With a single dissenting vote cast in a series of motions over three hours, the wind power project on Beaver Ridge moved to within a hair’s breadth of approval Wednesday, Nov. 29.
The issue of noise created one of the only disagreements during the meeting. When Planning Board member Bill Pickford offered a motion to find the project would comply with noise standards in Freedom’s commercial development review ordinance, member Prentice Grassi could not go along.
“I won’t be comfortable voting on it [Pickford’s motion] without more information on ambient noise levels [on Beaver Ridge],” said Grassi.
Competitive Energy Systems of Portland, developer of the proposed $12 million project, hired professor Anthony L. Rogers of the Renewable Energy Lab at the University of Massachusetts at Amherst to study whether the turbines could meet the sound thresholds set in the ordinance. Using what he said were “conservative assumptions,” Rogers found the project could meet the requirements.
A key assumption made by Rogers was that natural sound levels on the hilltop were below 35 decibels. The professor did not measure noise on the site, however.
During a Nov. 20 public hearing on the project, Diane Winn of Avian Haven questioned whether ambient sound levels were in fact below 35 decibels, and also whether Rogers took the impact of wind direction into account in his study.
On Wednesday, board member Lillian Phillips dismissed Winn’s comments. “I feel she has a lack of credibility,” said Phillips.
Pickford said the board had no evidence the project would not meet the sound requirements, only Rogers’ report saying that it would.
“I think our only judgment is: Based on the evidence we have on hand, do we think they can meet it?” said Pickford.
That wasn’t good enough for Grassi. “The [Rogers’] study was comprehensive and complete, but we don’t know what the ambient sound levels are on Beaver Ridge,” he said, “”¦ and I’m still not sure if he used prevailing wind data.”
Richard Silkman, a senior partner in CES, assured the board that Rogers was given a full year of data on wind speed and direction on the hill.
On the issue of ambient sound levels, Andy Price of CES said that natural sound levels were not likely to push the project above the noise threshold.
“He assumed the ambient sound levels were quiet,” said Price. “”¦ Obviously, if Phil Bloomstein [the closest neighbor to the project site] were to play his radio at 45 decibels, you wouldn’t be able to do anything, anywhere in town.”
For Grassi, however, the lack of certainty was fatal. When the motion came to a vote, he was the lone dissenter. Nevertheless, it passed 5-1.
The vote suggested CES was likely to win final approval for the project at the Planning Board’s next hearing. If that happens, said Selectman Steve Bennett, the decision would be appealed. Members of Bennett’s family own several lots near the proposed site of the turbines, on land owned by Knox farmer Ron Price.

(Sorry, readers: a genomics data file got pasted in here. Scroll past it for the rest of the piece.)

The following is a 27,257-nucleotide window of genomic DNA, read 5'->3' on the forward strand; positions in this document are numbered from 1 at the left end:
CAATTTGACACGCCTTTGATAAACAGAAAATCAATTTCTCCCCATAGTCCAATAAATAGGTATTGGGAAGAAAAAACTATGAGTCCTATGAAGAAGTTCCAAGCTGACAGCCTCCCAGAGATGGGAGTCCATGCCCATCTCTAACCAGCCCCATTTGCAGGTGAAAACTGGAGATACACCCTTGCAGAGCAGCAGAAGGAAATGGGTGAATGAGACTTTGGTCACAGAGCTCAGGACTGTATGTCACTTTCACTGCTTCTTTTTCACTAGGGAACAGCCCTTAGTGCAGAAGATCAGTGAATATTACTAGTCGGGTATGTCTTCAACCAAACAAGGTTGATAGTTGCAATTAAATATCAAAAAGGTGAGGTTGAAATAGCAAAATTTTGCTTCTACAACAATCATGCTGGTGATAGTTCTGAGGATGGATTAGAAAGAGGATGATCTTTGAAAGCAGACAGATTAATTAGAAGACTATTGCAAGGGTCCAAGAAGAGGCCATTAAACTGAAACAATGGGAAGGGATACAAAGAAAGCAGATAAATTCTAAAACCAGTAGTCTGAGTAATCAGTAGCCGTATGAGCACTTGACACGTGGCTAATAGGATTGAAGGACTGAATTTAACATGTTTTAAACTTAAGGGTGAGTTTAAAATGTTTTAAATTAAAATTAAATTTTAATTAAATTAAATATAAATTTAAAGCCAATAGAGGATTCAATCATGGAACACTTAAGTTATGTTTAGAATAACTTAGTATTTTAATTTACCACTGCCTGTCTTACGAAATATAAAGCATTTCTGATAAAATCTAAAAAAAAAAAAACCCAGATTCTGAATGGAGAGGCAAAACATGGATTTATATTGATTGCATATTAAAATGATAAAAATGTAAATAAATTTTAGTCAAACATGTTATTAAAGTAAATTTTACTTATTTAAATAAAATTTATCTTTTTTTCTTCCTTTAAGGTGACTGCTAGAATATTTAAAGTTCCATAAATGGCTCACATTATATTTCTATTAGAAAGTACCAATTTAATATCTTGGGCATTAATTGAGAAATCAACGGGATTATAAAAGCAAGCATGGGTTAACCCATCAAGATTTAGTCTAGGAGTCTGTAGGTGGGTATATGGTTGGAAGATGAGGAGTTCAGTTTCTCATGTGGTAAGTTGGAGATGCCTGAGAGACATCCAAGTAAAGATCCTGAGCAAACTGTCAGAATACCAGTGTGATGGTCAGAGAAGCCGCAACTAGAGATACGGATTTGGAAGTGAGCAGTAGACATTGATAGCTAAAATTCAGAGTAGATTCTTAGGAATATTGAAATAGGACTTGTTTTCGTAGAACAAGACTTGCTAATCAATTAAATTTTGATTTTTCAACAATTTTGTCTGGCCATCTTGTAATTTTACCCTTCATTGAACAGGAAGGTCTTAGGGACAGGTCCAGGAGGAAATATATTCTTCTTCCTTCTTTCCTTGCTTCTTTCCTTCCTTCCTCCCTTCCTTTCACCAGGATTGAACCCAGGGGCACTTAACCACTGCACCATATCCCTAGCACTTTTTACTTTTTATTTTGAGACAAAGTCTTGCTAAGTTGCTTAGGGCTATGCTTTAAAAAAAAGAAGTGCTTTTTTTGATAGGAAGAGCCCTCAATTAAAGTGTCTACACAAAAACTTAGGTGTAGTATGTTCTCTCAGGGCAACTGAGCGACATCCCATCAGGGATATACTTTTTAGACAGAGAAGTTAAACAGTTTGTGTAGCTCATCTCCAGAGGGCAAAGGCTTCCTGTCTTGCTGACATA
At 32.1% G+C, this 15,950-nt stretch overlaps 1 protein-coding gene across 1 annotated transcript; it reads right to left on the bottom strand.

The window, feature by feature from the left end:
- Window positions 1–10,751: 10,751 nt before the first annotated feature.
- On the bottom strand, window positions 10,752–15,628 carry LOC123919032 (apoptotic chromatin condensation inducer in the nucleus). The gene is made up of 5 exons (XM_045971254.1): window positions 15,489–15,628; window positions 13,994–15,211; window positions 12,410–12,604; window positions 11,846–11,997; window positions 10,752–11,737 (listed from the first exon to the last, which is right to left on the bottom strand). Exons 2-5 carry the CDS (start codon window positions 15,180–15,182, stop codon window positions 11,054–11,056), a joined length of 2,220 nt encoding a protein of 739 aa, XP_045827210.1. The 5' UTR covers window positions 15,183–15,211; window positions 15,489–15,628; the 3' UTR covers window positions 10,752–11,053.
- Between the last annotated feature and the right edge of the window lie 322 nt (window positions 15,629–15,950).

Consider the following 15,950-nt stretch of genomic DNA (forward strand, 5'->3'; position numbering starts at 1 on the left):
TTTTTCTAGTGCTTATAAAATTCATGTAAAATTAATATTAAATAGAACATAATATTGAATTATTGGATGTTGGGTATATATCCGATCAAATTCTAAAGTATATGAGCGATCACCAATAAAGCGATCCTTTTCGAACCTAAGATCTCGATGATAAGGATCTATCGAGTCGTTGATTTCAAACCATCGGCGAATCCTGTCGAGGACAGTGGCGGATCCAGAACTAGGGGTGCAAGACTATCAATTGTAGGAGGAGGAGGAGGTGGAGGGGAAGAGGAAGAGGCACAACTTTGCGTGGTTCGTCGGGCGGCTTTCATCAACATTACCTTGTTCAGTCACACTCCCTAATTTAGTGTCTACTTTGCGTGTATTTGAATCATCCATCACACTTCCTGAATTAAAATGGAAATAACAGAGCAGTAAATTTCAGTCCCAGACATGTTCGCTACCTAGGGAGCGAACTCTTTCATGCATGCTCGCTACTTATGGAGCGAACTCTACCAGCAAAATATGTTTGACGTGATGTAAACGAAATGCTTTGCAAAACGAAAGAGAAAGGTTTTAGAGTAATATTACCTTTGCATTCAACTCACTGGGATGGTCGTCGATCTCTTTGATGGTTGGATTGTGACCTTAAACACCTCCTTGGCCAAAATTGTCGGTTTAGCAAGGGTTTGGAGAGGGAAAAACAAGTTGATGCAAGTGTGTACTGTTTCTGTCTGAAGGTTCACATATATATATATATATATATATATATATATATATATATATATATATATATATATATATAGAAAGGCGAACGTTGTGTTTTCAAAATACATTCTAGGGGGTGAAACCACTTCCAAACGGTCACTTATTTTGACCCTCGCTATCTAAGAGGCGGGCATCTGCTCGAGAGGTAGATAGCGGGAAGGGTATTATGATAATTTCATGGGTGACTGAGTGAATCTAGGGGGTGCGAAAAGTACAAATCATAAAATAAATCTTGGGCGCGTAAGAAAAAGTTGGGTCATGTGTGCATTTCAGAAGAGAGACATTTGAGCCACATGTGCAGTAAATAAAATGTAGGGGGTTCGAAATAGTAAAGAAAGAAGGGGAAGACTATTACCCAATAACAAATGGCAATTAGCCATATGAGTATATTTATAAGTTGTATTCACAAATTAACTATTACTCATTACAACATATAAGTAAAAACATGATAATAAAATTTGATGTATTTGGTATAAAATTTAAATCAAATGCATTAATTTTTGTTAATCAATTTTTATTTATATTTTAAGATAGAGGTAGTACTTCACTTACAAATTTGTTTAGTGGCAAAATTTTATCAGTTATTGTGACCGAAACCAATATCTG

An appeal would go first to the Freedom Board of Appeals, and then potentially to court.
In numerous other votes Wednesday – dealing with such issues as erosion control, lighting, natural resource protection and waste management – the board found 6-0 that the windmill proposal was in compliance with the requirements of the ordinance.
Near the end of the meeting, however, the issue of requiring a performance bond or other form of financial security became a sticky matter. The ordinance said the developer must provide evidence of financial capacity to remove the windmill project at the end of its useful life – at a total cost that CES currently estimates would be about $150,000.
Jay Guber, code enforcement officer for Freedom, asked what guarantees the company would provide that it could undertake the dismantling, if necessary. “Let’s say CES declares bankruptcy and goes under “¦ where’s the money coming from to “¦ remove the project?” asked Guber.
Silkman told the board if CES had $12 million to build the three turbines, it certainly had $150,000 to take them down. He said that should be sufficient evidence of financial capacity. Ultimately, the board agreed, in a 6-0 vote.
The issue of a performance bond came up again at the end of the meeting. The board was considering whether CES complied with a section of the ordinance that states, “the Planning Board shall require the furnishing of a bond or other performance guarantee it deems of equal security to secure the applicant’s obligations under this ordinance.”
The wording gave pause to William Kelly, the Belfast attorney who is advising the board.
“It seems to me [that] to satisfy the board’s obligations, this needs consideration,” said Kelly, suggesting that either a bond or letter of credit from a bank would demonstrate that CES has the financial capacity to build the project.
Silkman, however, said his company was under no obligation to actually construct the turbines. “We don’t have to build the project,” he said. “We are just asking for permission to do it.”
After the meeting, Silkman said CES does not have financing in place to build the project. While the company has fielded several inquiries from potential backers, Silkman said the project is unlikely to get funding until the Freedom Planning Board gives its approval.
In its own review of the ordinance requirements, Silkman told Planning Board members, CES assumed the only place a bond might be required would be to guarantee its completion of any road work that might be required.
Kelly, however, said he needed more time to think about how to address the issue. He recommended the board take up the matter again in a few days.
The Planning Board voted to continue the hearing at 6:30 p.m. Thursday, Dec. 7, at the Freedom Town Office.
Based in Belfast, Copy Editor Andy Kekacs can be reached at 207-338-0484 or by e-mail at email@example.com.
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